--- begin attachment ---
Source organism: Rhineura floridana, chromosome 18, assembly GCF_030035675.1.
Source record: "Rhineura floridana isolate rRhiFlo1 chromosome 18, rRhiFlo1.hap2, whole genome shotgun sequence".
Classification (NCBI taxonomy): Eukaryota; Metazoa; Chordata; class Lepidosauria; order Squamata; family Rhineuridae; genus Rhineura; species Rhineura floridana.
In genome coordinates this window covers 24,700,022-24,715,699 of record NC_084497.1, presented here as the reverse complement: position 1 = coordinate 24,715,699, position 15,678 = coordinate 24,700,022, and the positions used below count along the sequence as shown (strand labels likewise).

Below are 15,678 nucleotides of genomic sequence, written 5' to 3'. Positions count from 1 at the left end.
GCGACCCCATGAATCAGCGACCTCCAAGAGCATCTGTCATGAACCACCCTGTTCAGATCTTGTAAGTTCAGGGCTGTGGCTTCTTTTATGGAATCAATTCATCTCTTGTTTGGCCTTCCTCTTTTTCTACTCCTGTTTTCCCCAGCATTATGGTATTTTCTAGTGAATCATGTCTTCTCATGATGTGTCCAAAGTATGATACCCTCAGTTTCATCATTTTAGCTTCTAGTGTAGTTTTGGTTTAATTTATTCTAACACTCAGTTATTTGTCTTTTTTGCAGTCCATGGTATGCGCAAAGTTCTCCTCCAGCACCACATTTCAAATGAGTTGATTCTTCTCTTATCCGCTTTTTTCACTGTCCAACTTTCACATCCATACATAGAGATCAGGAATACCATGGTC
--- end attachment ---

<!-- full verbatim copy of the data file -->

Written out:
Source organism: Rhineura floridana, chromosome 18, assembly GCF_030035675.1.
Source record: "Rhineura floridana isolate rRhiFlo1 chromosome 18, rRhiFlo1.hap2, whole genome shotgun sequence".
Classification (NCBI taxonomy): Eukaryota; Metazoa; Chordata; class Lepidosauria; order Squamata; family Rhineuridae; genus Rhineura; species Rhineura floridana.
In genome coordinates this window covers 24,700,022-24,715,699 of record NC_084497.1, presented here as the reverse complement: position 1 = coordinate 24,715,699, position 15,678 = coordinate 24,700,022, and the positions used below count along the sequence as shown (strand labels likewise).

Below are 15,678 nucleotides of genomic sequence, written 5' to 3'. Positions count from 1 at the left end.
GCGACCCCATGAATCAGCGACCTCCAAGAGCATCTGTCATGAACCACCCTGTTCAGATCTTGTAAGTTCAGGGCTGTGGCTTCTTTTATGGAATCAATTCATCTCTTGTTTGGCCTTCCTCTTTTTCTACTCCTGTTTTCCCCAGCATTATGGTATTTTCTAGTGAATCATGTCTTCTCATGATGTGTCCAAAGTATGATACCCTCAGTTTCATCATTTTAGCTTCTAGTGTAGTTTTGGTTTAATTTATTCTAACACTCAGTTATTTGTCTTTTTTGCAGTCCATGGTATGCGCAAAGTTCTCCTCCAGCACCACATTTCAAATGAGTTGATTCTTCTCTTATCCGCTTTTTTCACTGTCCAACTTTCACATCCATACATAGAGATCAGGAATACCATGGTC